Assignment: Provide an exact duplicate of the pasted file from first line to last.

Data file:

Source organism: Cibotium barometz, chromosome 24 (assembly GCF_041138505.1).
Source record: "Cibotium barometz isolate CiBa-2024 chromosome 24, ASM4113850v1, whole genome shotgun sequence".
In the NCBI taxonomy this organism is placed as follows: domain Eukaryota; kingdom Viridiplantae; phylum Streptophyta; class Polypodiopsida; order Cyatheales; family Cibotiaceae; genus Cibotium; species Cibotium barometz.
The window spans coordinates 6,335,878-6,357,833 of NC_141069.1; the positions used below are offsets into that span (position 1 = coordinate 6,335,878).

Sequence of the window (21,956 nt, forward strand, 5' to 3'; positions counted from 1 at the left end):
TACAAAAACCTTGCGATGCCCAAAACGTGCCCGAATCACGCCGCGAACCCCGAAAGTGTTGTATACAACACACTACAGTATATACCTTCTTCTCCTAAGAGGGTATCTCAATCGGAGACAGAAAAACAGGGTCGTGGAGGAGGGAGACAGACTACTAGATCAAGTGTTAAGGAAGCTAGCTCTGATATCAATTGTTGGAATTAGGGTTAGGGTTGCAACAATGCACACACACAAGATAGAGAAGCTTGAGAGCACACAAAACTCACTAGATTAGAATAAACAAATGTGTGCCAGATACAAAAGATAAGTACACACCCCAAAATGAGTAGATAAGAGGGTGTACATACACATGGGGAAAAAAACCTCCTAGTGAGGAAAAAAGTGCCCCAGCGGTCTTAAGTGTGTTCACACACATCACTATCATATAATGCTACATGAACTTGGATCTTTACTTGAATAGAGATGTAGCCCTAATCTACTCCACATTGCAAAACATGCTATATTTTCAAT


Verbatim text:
Source organism: Cibotium barometz, chromosome 24 (assembly GCF_041138505.1).
Source record: "Cibotium barometz isolate CiBa-2024 chromosome 24, ASM4113850v1, whole genome shotgun sequence".
In the NCBI taxonomy this organism is placed as follows: domain Eukaryota; kingdom Viridiplantae; phylum Streptophyta; class Polypodiopsida; order Cyatheales; family Cibotiaceae; genus Cibotium; species Cibotium barometz.
The window spans coordinates 6,335,878-6,357,833 of NC_141069.1; the positions used below are offsets into that span (position 1 = coordinate 6,335,878).

Sequence of the window (21,956 nt, forward strand, 5' to 3'; positions counted from 1 at the left end):
TACAAAAACCTTGCGATGCCCAAAACGTGCCCGAATCACGCCGCGAACCCCGAAAGTGTTGTATACAACACACTACAGTATATACCTTCTTCTCCTAAGAGGGTATCTCAATCGGAGACAGAAAAACAGGGTCGTGGAGGAGGGAGACAGACTACTAGATCAAGTGTTAAGGAAGCTAGCTCTGATATCAATTGTTGGAATTAGGGTTAGGGTTGCAACAATGCACACACACAAGATAGAGAAGCTTGAGAGCACACAAAACTCACTAGATTAGAATAAACAAATGTGTGCCAGATACAAAAGATAAGTACACACCCCAAAATGAGTAGATAAGAGGGTGTACATACACATGGGGAAAAAAACCTCCTAGTGAGGAAAAAAGTGCCCCAGCGGTCTTAAGTGTGTTCACACACATCACTATCATATAATGCTACATGAACTTGGATCTTTACTTGAATAGAGATGTAGCCCTAATCTACTCCACATTGCAAAACATGCTATATTTTCAAT